Libraries, playgrounds, health and wellbeing centres and the city’s digital services – in the last ten years, Helsinki has used design to renew many services that are key to residents’ everyday life. The renewal is resident-oriented: design is used to ensure that residents’ needs and points of view are acknowledged, making it even smoother to interact with the city.
The city started utilising design in 2012, which is when Helsinki was the World Design Capital.
“This year, we have celebrated Helsinki’s 10-year journey as a design city. There’s a great need for an even more systematic utilisation of design. We need to take design to a more strategic level and incorporate it into structural renewals, so that we can better respond to future challenges as a city,” says Helsinki’s Chief Design Officer Hanna Harris.
More about Helsinki’s design activities and the city’s 10-year design journey in Hanna Harris’s new blog post .
During the design anniversary, the City of Helsinki and Helsinki Design Week awarded Designer Päivi Raivio with the Helsinki Design Award. Raivio is especially known for her long-term work with urban-oriented design and as someone who has dedicated her career to creating better public spaces.
“Helsinki is committed to creating even better public spaces through insightful design and experiments. One of our new key initiatives is placemaking, which means the creation of enjoyable urban spaces with residents and other users. We have implemented our first pilots in urban renewal areas, in which our objective is to create a bridge between residents’ daily lives and the long-term planning of a changing city,” Harris explains.
Read Päivi Raivio’s blog post about the placemaking experiments here .
In addition, Helsinki organised an urban design seminar in September: Design and the City: Learnings from a 10-year Journey, which even received international attention. The seminar was a place for discussing current themes in urban design and setting guidelines for the future. A recording of the seminar is available here .
Helsinki invests in the effectiveness of design
In the last six years, the city’s annual design acquisitions have increased ninefold. The City of Helsinki has a network of more than 200 designers, and the design activities are also supported by external design companies. Last year, acquisitions worth more than 3 million euros were made under the service design framework agreement.
“Helsinki is one of the first cities to have tendered a framework agreement system for service design acquisitions. This autumn marked the start of the city’s third service design framework agreement. During this journey, we have also learnt a lot and developed as makers of design acquisitions. The better we know what kind of design the city needs, the more effective the results we can achieve,” City Design Manager Päivi Hietanen emphasises.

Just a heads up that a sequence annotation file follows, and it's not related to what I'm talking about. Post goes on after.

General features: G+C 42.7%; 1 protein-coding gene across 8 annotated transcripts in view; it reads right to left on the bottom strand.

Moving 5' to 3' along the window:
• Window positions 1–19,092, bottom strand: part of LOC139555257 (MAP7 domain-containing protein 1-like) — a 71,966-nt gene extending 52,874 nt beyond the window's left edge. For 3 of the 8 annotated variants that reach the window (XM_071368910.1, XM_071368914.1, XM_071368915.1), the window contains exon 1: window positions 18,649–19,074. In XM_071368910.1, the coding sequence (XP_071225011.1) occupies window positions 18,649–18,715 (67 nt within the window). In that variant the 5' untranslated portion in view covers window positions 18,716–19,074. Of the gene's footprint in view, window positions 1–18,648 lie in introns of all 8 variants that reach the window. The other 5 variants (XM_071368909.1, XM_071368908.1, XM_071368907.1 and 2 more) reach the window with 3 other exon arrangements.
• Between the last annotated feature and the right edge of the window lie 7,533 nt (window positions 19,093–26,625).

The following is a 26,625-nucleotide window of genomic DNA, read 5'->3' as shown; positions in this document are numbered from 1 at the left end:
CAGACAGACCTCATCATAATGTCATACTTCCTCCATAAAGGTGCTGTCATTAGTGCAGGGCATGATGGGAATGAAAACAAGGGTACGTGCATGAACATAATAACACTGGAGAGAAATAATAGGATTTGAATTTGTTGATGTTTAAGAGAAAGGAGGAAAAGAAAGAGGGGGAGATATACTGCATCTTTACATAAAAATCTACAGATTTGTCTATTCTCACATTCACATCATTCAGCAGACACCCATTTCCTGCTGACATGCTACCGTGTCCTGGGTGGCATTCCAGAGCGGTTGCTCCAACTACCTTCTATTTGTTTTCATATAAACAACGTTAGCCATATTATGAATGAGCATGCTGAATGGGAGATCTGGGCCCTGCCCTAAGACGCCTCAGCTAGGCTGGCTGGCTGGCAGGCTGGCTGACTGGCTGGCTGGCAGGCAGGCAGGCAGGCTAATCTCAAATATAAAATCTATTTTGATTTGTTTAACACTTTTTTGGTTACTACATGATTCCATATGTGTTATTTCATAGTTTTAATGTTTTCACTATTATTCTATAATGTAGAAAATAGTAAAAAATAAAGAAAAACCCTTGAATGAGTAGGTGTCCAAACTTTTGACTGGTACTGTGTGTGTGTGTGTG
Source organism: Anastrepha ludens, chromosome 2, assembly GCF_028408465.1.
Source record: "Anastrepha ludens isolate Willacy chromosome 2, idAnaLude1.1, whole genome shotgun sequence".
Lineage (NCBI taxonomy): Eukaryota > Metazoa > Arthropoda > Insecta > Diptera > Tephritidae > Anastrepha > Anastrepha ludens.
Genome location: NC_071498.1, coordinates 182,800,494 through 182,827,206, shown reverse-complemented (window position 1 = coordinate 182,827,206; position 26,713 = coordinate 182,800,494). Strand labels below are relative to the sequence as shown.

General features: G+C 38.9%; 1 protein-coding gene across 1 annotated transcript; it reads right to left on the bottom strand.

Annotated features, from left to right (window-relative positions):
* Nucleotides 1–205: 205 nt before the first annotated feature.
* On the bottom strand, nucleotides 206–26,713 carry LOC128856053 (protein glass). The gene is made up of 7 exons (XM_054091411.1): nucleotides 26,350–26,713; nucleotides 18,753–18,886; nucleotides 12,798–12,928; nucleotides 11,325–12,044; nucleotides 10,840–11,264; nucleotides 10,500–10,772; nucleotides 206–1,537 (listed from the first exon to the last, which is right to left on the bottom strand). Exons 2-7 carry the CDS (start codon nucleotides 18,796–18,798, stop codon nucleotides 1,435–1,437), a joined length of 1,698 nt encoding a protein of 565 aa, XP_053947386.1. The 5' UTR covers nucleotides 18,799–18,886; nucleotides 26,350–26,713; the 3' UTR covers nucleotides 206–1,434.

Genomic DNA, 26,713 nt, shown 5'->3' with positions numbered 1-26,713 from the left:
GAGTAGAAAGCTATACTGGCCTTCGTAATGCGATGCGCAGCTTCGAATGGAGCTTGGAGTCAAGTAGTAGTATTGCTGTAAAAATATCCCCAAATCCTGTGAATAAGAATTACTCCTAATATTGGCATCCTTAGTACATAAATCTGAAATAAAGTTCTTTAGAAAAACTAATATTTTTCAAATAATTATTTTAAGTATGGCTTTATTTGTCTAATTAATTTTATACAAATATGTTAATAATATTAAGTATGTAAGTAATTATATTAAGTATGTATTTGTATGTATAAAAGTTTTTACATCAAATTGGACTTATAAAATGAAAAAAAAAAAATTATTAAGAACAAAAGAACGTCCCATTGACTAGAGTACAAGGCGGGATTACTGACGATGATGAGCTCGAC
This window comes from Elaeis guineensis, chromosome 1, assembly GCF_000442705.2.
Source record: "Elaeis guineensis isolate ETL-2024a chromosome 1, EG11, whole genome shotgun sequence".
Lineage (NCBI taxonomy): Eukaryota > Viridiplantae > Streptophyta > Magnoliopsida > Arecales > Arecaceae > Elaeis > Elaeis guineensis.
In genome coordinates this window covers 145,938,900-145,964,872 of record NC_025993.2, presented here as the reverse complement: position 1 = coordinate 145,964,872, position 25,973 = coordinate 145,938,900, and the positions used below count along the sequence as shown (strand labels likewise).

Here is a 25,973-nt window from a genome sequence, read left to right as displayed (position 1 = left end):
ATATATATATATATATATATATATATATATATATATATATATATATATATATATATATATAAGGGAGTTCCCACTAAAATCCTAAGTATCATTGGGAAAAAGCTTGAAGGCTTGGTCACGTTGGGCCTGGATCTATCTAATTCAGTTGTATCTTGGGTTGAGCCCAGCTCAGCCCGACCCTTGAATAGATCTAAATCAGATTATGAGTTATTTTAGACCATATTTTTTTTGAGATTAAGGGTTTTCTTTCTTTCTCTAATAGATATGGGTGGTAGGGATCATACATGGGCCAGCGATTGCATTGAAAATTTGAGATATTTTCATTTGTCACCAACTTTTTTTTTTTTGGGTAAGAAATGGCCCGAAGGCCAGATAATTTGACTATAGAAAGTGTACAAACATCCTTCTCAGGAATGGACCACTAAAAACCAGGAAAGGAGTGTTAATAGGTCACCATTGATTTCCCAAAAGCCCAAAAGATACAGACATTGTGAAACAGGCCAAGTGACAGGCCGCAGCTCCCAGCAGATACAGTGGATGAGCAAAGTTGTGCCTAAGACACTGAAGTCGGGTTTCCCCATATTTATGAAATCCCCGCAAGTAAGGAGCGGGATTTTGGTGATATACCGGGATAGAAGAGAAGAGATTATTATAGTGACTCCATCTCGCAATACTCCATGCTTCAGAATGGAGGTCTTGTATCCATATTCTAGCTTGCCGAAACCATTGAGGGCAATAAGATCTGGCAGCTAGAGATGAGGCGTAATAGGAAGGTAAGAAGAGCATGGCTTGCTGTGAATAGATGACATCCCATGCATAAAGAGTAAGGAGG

In addition to service design, which has already established its place in the city’s operations, the newest framework agreement also acknowledges organisational design, strategic design, digital service design and service environment design.
In the future, Helsinki will also monitor design initiatives and their effectiveness more closely than before. Both quantitative and qualitative data will be collected from the implemented initiatives more systematically than before. The purpose is to identify the effectiveness of the development of design better than previously.
“Helsinki’s design activities have improved enormously in ten years, and Helsinki is nationally and internationally known as a pioneer in using design. We can be proud of this. Our objective is that design will continue to be an internationally significant differentiation factor for Helsinki, as well as a key tool in developing the city,” Harris says.
Helsinki was the World Design Capital 2012 with the Cities of Vantaa, Espoo, Kauniainen and Lahti. For Helsinki, the year was a starting point for the comprehensive utilisation of design in the city organisation. Since 2014, Helsinki has been a UNESCO City of Design and a member of the UNESCO Creative Cities Network.